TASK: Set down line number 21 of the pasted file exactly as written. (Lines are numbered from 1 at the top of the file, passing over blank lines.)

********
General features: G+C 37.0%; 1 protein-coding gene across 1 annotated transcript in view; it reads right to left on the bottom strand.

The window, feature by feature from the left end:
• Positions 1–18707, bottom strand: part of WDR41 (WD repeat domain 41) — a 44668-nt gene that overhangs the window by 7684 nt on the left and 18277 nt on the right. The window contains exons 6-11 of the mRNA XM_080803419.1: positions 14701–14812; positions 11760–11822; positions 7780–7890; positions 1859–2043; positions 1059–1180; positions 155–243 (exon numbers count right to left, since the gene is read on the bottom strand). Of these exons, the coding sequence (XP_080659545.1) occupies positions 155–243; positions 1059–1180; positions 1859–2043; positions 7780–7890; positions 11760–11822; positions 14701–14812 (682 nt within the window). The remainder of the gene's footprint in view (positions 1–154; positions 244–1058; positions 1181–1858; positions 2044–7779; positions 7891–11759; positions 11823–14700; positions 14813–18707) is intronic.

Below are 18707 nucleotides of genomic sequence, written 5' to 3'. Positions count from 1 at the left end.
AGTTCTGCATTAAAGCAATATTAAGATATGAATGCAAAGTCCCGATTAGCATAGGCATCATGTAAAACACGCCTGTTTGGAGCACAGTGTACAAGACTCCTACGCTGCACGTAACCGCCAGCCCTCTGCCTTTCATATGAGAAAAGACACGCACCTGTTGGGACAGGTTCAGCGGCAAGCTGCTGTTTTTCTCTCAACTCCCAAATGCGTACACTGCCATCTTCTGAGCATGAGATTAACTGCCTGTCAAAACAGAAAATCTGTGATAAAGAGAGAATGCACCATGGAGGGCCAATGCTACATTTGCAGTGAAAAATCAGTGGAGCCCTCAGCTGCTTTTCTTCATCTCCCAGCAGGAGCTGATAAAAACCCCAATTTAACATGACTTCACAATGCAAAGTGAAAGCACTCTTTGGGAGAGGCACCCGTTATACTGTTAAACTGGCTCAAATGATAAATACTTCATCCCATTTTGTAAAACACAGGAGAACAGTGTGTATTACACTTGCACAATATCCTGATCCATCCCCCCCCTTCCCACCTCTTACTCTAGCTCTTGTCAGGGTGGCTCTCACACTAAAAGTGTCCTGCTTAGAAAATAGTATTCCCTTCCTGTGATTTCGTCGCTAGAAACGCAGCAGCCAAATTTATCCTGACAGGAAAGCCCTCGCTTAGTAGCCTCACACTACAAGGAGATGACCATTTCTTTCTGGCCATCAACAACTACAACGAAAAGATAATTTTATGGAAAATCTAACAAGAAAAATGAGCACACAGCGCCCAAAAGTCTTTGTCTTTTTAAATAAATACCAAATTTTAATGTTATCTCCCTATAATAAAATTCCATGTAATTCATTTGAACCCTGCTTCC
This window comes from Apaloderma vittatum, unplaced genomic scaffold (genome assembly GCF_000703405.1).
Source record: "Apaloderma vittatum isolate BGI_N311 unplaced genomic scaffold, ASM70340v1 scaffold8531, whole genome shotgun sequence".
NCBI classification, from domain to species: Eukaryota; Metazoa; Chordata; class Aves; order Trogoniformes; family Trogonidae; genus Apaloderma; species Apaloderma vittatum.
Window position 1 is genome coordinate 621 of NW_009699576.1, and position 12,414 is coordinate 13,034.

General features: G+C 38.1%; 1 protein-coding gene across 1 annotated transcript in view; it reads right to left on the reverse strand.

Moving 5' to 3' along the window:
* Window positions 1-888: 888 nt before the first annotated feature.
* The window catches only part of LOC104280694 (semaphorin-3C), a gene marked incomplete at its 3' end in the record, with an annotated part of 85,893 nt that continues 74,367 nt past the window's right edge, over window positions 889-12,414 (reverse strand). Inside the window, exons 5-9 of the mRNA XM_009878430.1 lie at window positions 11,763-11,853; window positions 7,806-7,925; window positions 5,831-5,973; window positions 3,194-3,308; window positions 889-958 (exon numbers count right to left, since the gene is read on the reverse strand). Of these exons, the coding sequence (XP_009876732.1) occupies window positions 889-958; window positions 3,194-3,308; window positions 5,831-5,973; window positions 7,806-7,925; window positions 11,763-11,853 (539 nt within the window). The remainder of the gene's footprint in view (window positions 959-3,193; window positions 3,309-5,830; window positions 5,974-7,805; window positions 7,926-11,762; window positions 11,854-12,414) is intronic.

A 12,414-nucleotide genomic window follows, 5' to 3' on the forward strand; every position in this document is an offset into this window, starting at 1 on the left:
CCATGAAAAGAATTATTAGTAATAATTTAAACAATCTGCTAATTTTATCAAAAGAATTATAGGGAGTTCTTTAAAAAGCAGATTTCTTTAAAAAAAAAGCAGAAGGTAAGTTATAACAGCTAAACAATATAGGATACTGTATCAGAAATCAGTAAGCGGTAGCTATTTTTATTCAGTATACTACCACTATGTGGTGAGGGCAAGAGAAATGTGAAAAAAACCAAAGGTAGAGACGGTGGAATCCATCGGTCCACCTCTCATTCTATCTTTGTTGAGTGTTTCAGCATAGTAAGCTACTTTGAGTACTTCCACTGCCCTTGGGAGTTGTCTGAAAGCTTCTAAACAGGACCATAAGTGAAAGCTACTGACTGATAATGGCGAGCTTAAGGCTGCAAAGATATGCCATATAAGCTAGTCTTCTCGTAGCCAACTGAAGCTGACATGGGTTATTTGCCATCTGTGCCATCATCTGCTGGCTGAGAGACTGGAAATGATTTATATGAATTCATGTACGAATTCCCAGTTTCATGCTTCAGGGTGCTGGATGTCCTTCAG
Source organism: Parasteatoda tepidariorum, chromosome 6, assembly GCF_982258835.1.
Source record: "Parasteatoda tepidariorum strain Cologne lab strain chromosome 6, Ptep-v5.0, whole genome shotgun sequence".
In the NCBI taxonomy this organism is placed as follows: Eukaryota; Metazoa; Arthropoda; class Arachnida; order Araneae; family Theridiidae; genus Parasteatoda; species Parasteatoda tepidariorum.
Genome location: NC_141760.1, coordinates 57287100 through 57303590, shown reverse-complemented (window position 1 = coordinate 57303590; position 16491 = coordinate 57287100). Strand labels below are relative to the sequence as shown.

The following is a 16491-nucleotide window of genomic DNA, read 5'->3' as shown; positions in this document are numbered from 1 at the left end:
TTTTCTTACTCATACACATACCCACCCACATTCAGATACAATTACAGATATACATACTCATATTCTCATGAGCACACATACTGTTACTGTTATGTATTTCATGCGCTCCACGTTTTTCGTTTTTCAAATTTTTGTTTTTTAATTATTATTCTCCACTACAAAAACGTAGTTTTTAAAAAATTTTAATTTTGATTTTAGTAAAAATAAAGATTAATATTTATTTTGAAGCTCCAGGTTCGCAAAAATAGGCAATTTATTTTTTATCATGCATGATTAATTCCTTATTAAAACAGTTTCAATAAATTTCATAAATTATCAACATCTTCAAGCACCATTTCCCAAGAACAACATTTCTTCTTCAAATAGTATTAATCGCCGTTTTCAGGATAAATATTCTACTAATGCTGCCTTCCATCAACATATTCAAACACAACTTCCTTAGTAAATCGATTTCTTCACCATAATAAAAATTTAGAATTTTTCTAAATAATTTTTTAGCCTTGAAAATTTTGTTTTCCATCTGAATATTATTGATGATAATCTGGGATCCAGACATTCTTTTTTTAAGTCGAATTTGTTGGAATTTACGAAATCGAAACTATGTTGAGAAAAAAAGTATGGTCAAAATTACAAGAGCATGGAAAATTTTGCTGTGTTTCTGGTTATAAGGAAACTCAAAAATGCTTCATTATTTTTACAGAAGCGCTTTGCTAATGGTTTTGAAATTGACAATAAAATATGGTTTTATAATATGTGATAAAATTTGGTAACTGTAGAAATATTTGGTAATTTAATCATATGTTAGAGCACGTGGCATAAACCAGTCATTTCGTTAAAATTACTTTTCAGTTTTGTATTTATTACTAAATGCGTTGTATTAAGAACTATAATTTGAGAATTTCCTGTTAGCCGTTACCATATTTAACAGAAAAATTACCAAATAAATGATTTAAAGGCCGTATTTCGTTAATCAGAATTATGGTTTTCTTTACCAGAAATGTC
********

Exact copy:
TTTTCTTACTCATACACATACCCACCCACATTCAGATACAATTACAGATATACATACTCATATTCTCATGAGCACACATACTGTTACTGTTATGTATTTCATGCGCTCCACGTTTTTCGTTTTTCAAATTTTTGTTTTTTAATTATTATTCTCCACTACAAAAACGTAGTTTTTAAAAAATTTTAATTTTGATTTTAGTAAAAATAAAGATTAATATTTATTTTGAAGCTCCAGGTTCGCAAAAATAGGCAATTTATTTTTTATCATGCATGATTAATTCCTTATTAAAACAGTTTCAATAAATTTCATAAATTATCAACATCTTCAAGCACCATTTCCCAAGAACAACATTTCTTCTTCAAATAGTATTAATCGCCGTTTTCAGGATAAATATTCTACTAATGCTGCCTTCCATCAACATATTCAAACACAACTTCCTTAGTAAATCGATTTCTTCACCATAATAAAAATTTAGAATTTTTCTAAATAATTTTTTAGCCTTGAAAATTTTGTTTTCCATCTGAATATTATTGATGATAATCTGGGATCCAGACATTCTTTTTTTAAGTCGAATTTGTTGGAATTTACGAAATCGAAACTATGTTGAGAAAAAAAGTATGGTCAAAATTACAAGAGCATGGAAAATTTTGCTGTGTTTCTGGTTATAAGGAAACTCAAAAATGCTTCATTATTTTTACAGAAGCGCTTTGCTAATGGTTTTGAAATTGACAATAAAATATGGTTTTATAATATGTGATAAAATTTGGTAACTGTAGAAATATTTGGTAATTTAATCATATGTTAGAGCACGTGGCATAAACCAGTCATTTCGTTAAAATTACTTTTCAGTTTTGTATTTATTACTAAATGCGTTGTATTAAGAACTATAATTTGAGAATTTCCTGTTAGCCGTTACCATATTTAACAGAAAAATTACCAAATAAATGATTTAAAGGCCGTATTTCGTTAATCAGAATTATGGTTTTCTTTACCAGAAATGTC